Funding levels for the tech modernization vehicles fell short of Biden administration requests.
The $1.7 trillion government funding bill released in the early morning hours of Tuesday include continued support for technology modernization efforts at levels well below those sought by the Biden administration.
The bill, which needs to pass and be signed into law this week to avoid a partial government shutdown, includes $50 million for the Technology Modernization Fund and $90 million for the Federal Citizen Services Fund.
The administration originally called for a $300 million investment in the TMF in the president's fiscal 2023 budget request, and trade groups urged Congress to include at least $100 million for the fund. A Senate-version of the bill didn't include a contribution to the fund, which has supported 33 projects across 18 various agencies after initially receiving a $1 billion plus-up in the American Rescue Plan Act under President Joe Biden.
The $90 million investment in the FCSF is shy of the nearly $116 million request from the White House and trade groups for the fund, which supports governmentwide service delivery initiatives. But the legislation also authorizes the "use of appropriations, revenues and collections in the fund" in an aggregate amount not to exceed $200 million.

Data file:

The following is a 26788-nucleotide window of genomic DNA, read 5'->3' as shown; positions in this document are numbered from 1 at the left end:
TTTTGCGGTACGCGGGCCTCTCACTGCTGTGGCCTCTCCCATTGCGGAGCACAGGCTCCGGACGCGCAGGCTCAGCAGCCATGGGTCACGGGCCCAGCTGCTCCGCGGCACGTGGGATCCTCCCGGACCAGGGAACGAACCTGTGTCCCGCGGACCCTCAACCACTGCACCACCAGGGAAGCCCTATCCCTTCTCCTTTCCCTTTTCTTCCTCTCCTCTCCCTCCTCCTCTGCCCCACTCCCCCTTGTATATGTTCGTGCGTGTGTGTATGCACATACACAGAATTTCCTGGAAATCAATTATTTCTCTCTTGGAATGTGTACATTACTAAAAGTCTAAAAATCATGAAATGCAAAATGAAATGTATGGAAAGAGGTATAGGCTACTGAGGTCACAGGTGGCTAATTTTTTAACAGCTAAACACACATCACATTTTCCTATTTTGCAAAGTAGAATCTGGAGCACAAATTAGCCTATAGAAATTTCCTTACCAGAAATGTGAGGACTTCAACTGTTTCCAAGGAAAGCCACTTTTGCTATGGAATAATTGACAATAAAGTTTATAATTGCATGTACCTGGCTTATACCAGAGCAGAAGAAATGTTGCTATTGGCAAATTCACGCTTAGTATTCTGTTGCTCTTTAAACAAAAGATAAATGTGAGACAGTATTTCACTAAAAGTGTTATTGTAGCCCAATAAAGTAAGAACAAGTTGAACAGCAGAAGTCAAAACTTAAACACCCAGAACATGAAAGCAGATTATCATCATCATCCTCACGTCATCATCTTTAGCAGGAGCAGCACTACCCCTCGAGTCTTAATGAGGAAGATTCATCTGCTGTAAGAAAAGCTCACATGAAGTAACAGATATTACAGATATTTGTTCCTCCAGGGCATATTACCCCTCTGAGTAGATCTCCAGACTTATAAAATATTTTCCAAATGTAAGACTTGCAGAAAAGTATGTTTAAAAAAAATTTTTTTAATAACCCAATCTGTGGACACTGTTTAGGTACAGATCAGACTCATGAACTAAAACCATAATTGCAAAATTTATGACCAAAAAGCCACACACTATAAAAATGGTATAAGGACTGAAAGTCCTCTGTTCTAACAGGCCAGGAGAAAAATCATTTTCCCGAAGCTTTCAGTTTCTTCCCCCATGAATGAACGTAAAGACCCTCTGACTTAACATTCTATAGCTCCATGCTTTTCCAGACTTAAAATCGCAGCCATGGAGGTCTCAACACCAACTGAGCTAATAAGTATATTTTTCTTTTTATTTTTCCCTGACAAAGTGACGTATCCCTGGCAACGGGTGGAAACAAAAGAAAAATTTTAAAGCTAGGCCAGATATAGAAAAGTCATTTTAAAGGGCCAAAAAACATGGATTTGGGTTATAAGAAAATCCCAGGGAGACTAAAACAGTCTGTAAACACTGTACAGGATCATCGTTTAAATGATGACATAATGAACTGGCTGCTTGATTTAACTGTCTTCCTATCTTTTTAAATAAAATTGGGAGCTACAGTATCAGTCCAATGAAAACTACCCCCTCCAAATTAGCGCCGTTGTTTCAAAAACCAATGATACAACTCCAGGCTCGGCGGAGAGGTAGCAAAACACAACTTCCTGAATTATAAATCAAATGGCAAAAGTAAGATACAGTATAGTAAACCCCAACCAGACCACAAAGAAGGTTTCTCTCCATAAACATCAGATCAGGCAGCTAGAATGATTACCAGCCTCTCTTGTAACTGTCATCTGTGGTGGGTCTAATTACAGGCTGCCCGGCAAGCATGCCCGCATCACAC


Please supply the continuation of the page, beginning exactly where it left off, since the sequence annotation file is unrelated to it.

The omnibus also instructs the Office of Management and Budget to provide Congress with a "detailed strategic plan" on how it intends to spend the investments into the TMF and the FCSF, as well as the Information Technology Oversight and Reform Fund and the U.S. Digital Service.
"The federal government must maximize the impact of these funds by developing a strategic spend plan that prevents duplication efforts, prioritizes spending and guarantees coordination among agencies," the bill read, providing OMB with 60 days after its passage to submit its plan.
Senate Majority Leader Chuck Schumer (D-N.Y.) said late last week after Congress passed a previous week-long funding bill that "nobody is going to get everything they want" in the negotiation, but added that "the final product will include wins everyone can get behind."
"This process was far from perfect, but ultimately it allowed Republican redlines to be adhered to and because of that I will urge my colleagues to support this package," said Sen. Richard Shelby (R-Ala.), the top Republican on the Senate Appropriations Committee. " We need to do our job and fund the government."
Congressional leaders are planning to put the bill up for a vote before the end of the week.